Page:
Morocco’s Royal Armed Forces (FAR) has received the first batch of the Turkish-made Bayraktar TB2 drones it ordered for in April, the first unmanned aircraft arrived earlier in September.
The Turkish-made drones were likely delivered to Morocco via an RMAF C-130 (CNA-OJ) which was spotted by Open-source air traffic data, flying to the Baykar Training and Test facility at the Corlu Airport in NortheasternTurkey twice last week.
Morocco signed a contract with Turkey worth MAD 626 million ($70 million) for the supply of 13 Bayraktar TB2 unmanned combat aerial vehicles (UCAV) in April this year to strengthen its air power in counter-insurgency efforts.
As part of the contract agreement, Morocco will receive four ground stations, a configurable simulation system, and a digital system for tracking and storing information. Also, a drone operations center will be set up in Moroccan airbases.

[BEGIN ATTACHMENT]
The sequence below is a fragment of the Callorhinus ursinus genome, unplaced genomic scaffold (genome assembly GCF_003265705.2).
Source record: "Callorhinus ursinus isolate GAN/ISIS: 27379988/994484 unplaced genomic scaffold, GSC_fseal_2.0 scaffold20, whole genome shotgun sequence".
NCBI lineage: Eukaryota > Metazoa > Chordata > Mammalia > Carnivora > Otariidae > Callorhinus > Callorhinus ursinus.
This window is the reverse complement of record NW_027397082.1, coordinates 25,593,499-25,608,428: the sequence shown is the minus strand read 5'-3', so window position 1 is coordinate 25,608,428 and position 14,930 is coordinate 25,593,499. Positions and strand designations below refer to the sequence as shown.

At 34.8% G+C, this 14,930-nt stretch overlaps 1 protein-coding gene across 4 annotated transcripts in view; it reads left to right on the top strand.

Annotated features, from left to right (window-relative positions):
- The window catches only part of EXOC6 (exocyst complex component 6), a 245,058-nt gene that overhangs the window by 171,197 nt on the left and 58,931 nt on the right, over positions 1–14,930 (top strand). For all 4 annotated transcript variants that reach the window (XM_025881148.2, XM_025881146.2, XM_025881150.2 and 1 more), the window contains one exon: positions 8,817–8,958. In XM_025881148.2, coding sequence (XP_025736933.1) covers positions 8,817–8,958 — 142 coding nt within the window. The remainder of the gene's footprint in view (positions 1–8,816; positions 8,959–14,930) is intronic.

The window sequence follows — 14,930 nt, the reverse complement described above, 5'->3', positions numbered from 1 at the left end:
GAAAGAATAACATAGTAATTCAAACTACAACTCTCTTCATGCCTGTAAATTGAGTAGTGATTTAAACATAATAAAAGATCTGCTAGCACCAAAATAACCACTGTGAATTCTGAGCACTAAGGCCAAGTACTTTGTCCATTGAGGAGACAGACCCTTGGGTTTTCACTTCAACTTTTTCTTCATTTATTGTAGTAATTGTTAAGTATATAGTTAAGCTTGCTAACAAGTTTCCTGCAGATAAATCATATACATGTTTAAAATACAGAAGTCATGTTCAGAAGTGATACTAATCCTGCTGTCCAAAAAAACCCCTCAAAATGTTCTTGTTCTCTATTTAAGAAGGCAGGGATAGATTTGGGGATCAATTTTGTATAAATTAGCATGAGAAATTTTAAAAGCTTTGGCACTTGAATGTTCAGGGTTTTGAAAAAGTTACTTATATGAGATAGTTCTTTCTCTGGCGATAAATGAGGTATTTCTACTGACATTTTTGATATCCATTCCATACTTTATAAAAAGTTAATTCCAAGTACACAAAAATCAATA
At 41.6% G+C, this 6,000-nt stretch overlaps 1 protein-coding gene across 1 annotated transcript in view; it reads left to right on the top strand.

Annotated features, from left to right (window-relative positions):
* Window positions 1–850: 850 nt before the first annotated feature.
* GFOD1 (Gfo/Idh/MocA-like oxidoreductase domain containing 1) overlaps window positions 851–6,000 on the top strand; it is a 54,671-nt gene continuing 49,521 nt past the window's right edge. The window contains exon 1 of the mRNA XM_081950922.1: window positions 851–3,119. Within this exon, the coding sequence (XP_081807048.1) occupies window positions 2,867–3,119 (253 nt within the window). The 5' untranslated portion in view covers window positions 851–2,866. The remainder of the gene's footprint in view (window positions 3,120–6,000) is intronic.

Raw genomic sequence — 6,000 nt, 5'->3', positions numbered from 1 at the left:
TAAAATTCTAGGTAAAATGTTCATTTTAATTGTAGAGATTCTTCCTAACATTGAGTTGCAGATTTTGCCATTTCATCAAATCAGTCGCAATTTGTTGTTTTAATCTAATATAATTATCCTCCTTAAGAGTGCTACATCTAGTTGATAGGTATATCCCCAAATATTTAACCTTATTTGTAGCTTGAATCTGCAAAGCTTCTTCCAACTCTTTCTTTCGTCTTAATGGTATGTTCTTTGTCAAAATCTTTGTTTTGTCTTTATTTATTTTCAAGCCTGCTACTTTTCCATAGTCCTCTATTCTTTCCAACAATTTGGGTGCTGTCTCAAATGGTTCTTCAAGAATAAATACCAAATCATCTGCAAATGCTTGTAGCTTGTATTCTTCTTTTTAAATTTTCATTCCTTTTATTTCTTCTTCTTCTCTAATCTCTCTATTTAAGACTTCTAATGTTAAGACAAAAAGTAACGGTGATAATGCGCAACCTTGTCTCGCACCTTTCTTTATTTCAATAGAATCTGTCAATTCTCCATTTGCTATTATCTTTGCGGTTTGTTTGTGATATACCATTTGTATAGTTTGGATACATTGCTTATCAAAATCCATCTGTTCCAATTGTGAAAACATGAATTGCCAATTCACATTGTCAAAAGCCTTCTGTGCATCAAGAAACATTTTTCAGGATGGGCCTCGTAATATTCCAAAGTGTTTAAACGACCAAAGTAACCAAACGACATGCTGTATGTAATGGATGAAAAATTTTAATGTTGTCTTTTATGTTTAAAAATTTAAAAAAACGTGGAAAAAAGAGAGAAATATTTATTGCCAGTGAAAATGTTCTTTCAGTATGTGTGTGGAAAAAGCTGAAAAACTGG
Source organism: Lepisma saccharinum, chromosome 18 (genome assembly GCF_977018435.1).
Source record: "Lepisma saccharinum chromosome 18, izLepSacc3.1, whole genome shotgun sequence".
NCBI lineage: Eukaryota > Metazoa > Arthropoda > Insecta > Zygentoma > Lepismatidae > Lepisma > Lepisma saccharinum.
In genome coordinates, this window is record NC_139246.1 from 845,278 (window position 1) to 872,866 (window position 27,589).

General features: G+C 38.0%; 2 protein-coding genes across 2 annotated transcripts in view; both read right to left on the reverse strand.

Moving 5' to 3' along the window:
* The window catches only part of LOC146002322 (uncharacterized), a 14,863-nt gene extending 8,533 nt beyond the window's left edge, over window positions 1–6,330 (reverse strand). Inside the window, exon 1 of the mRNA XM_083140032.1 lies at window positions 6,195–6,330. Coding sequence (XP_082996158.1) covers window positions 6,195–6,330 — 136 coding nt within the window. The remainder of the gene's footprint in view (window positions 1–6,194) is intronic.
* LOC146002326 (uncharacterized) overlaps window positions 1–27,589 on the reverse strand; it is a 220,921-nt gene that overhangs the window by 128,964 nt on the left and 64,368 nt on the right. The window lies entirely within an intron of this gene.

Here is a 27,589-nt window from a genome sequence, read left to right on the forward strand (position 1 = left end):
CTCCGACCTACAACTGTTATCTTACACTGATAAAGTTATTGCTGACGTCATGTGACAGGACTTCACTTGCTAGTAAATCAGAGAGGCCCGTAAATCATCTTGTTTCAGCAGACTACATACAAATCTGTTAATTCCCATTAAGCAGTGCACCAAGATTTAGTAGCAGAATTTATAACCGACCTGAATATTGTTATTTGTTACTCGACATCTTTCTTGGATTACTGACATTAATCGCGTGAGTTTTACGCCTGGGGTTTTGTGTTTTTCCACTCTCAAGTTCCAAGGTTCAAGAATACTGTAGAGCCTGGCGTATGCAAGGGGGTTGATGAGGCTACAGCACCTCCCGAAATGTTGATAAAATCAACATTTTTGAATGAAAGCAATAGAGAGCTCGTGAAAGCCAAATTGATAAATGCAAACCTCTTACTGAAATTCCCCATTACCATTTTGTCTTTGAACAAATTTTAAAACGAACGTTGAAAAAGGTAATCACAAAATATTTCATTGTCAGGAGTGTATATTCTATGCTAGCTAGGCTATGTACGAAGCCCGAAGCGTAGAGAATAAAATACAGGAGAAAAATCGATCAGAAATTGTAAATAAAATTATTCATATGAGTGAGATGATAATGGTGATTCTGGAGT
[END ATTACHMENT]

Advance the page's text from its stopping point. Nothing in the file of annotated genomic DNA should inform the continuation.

Also, Moroccan military personnel received training, logistical and technical support from Turkey. The Moroccan UAV personnel completed their training in September in Turkey, ahead of the planned delivery of the Bayraktar TB2 drones.
The Bayraktar TB2 has won many admirers, given the innovative way it was used in the conflict in Libya, Syria, and Azerbaijan, constituting a credible threat to high-end adversaries operating a layered air defense with electronic jamming.
By all means, Morocco is a new user of drone technology, using its small fleet of three Israeli-made Harfang drones acquired last year from France under a $48 million arms deal for intelligence and surveillance operations along its borders.
Although, unconfirmed reports suggests that Morocco used an armed drone strike to kill a senior Western Sahara independence fighter earlier in April suggesting that its Harfangs drones are armed.
Rabat is also acquiring four U.S.-made MQ-9B SeaGuardian drones made by privately-held General Atomics as well as several precision-guided munitions in a $1 billion deal.